Warren Says She is 'Madder Than Hell' Amid SCOTUS Roe V. Wade, Calls on Democrats to End Filibuster

© AP Photo / Tom WilliamsSen. Elizabeth Warren, D-Mass., listens during a Senate Banking Committee hearing, Thursday, March 3, 2022 on Capitol Hill in Washington.
Sen. Elizabeth Warren, D-Mass., listens during a Senate Banking Committee hearing, Thursday, March 3, 2022 on Capitol Hill in Washington. - Sputnik International, 1920, 07.05.2022
The leak of SCOTUS’ draft of their decision to overturn Roe v. Wade has been met with a wave of outrage from progressives. The landmark case from 1973 protected abortion from being outlawed and gave women the right to choose. Some Democrats have called on Congress to codify this legal precedent into federal law to protect a vital human right.
Sen. Elizabeth Warren of Massachusetts believes Democrats should not allow the filibuster to block legislation that would ensure the right of pregnant women to have an abortion without excessive government restriction.

“Right-wing extremists have hijacked the Supreme Court of the United States,” she said on Wednesday after a public rally against the leaked decision. “We must [expand the Supreme Court] to rebalance it and defend our basic rights, including the constitutional right to an abortion.”

The very next day, a fired-up Warren said that she is “madder than hell” and is “determined to fight like hell.”

“I am angry because an extremist United States Supreme Court thinks that they can impose their extremist views on all of the women in this country, and they are wrong,” Warren claimed.

Meanwhile, Democrats in Congress are unlikely to gain the majority of the vote due to the evenly divided Senate. Last year, the Women's Health Protection Act, which guaranteed a woman's right to make that choice, failed to win the support of all Democratic senators.
In an interview on Friday, Warren recalled that the author of the document, Supreme Court Justice Samuel Alito, said the constitutional right to abortion can be abolished on the grounds that the Founding Fathers did not write anything about abortion in the constitution.
“That oughtta make your gay friends nervous because we don’t have a long history of protecting equal marriage. We don’t have a long history of protecting interracial marriage. We don’t have a long history of protecting access to contraception,” she told ABC’s The View.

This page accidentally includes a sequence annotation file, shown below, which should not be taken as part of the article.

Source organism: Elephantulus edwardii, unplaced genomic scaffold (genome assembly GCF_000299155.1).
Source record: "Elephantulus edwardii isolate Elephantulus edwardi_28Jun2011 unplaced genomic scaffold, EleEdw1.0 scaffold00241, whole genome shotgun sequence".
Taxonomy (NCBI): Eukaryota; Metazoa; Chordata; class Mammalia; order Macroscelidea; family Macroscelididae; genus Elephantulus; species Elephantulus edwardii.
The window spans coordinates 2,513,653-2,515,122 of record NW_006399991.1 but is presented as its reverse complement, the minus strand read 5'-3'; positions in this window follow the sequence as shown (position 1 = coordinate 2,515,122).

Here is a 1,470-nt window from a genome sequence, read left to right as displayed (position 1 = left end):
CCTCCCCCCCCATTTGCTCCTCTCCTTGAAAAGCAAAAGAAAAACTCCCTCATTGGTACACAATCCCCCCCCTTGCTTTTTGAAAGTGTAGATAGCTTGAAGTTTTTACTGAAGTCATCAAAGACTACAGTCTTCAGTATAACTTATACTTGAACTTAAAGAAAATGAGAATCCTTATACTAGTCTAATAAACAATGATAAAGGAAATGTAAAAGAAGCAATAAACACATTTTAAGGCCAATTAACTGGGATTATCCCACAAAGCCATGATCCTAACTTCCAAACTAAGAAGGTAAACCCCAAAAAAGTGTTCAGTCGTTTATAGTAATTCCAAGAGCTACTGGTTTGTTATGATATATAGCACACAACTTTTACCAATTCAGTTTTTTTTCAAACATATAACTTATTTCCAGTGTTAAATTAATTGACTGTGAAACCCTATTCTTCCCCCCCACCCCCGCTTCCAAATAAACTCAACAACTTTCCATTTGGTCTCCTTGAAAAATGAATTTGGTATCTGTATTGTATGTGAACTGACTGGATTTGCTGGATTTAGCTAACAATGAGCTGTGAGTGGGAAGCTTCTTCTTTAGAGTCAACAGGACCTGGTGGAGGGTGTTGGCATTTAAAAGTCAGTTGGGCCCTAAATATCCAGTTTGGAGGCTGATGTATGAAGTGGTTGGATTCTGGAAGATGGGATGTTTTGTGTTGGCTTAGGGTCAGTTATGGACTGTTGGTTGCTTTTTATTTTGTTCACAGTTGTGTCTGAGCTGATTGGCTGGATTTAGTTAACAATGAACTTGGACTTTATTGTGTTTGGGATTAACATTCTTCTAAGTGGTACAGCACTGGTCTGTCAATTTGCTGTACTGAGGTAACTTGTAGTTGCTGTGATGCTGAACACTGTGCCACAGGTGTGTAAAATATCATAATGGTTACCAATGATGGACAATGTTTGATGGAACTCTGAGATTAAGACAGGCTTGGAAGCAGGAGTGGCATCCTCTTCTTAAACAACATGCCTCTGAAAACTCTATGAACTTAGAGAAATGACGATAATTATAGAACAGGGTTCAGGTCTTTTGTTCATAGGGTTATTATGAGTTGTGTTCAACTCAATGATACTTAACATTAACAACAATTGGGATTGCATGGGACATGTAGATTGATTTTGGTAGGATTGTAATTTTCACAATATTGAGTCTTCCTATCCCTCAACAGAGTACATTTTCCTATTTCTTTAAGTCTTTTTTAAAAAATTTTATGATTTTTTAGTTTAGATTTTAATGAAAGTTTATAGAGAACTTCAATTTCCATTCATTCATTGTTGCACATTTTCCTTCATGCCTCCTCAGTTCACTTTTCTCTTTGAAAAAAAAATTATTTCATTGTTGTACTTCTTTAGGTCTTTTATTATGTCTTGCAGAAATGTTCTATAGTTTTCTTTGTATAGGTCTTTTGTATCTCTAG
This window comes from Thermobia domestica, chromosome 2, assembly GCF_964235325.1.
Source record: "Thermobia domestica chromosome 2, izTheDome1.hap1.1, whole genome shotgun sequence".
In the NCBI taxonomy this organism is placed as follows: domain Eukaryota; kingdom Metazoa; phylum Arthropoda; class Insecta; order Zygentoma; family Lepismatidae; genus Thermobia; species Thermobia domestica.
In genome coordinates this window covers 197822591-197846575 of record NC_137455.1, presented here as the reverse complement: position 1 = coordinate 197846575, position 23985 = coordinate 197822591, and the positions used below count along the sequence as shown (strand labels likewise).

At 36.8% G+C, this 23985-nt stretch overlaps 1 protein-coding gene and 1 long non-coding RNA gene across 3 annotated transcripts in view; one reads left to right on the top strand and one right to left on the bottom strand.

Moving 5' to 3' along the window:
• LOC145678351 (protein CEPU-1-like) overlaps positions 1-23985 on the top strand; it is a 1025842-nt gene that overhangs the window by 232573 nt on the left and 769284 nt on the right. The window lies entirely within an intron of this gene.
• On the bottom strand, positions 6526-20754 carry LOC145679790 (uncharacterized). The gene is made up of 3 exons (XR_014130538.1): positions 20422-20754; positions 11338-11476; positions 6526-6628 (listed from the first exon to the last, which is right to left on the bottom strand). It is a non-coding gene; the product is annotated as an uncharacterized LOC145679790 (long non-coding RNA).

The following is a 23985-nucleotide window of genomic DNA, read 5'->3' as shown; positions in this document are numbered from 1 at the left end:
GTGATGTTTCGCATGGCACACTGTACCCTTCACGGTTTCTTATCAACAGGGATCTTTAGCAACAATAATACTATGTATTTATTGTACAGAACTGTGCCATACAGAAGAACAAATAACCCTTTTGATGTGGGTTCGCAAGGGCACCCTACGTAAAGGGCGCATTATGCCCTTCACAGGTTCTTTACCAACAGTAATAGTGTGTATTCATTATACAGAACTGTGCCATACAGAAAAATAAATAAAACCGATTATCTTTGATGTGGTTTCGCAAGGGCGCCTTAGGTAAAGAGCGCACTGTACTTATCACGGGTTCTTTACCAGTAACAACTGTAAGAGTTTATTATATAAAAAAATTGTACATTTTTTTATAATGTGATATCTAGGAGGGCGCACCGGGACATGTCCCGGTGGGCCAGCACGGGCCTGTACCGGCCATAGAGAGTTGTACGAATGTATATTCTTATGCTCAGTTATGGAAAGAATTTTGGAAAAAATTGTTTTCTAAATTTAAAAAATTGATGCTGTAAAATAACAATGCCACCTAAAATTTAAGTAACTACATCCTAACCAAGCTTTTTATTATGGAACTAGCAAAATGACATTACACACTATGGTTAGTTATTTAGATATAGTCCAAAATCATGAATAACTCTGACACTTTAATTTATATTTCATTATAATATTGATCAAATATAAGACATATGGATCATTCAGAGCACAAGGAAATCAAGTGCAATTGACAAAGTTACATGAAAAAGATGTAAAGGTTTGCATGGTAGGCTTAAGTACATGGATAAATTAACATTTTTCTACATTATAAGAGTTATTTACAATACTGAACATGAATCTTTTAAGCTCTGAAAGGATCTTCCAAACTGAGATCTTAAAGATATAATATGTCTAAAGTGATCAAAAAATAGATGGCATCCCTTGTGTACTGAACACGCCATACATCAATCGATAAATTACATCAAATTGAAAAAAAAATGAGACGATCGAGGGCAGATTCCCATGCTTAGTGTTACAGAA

The U.S. Supreme Court building is shown as people walk past, Wednesday, May 4, 2022 in Washington. A draft opinion suggests the U.S. Supreme Court could be poised to overturn the landmark 1973 Roe v. Wade case that legalized abortion nationwide, according to a Politico report released Monday - Sputnik International, 1920, 05.05.2022
Gun Rights, Climate Change & Migration: How Roe Leak Could Impact Other Important SCOTUS Decisions
While one of the most conservative justices of the SCOTUS is himself in an interracial marriage and the use of contraceptives does not require recognition of its constitutionality, the leaked document, prepared by Alito, says the decision in Roe v. Wade was “erroneous,” based on “incredibly weak” argumentation and produced “destructive consequences.”
“The inescapable conclusion is that a right to abortion is not deeply rooted in the Nation's history and traditions,” Alito writes.
The draft of the document that compiled the opinion of the majority of judges of the Supreme Court was obtained and published by Politico on Tuesday. The legal reasoning, which was said to be prepared in February, is not final and the judges' opinions could change. According to Politico, five conservative judges, Clarence Thomas, Neil Gorsuch, Brett Kavanaugh, Amy Barrett and Samuel Alito, now adhere to this position.
In 1973, the Roe v. Wade case was decided 7-2 when five Republican nominees joined two judges appointed by Democratic presidents. The draft opinion represents a strong rejection of this 1973 decision, which guaranteed federal constitutional protections for the right to abortion.
If this February's ruling goes into effect, it will overturn the decision of the 5th Circuit Court of Appeals in New Orleans, which held that a Mississippi law is contrary to Supreme Court precedent by seeking to ban abortion before a fetus is viable. It will instead allow each state to decide whether to restrict or completely ban abortion.
To participate in the discussion
log in or register
Заголовок открываемого материала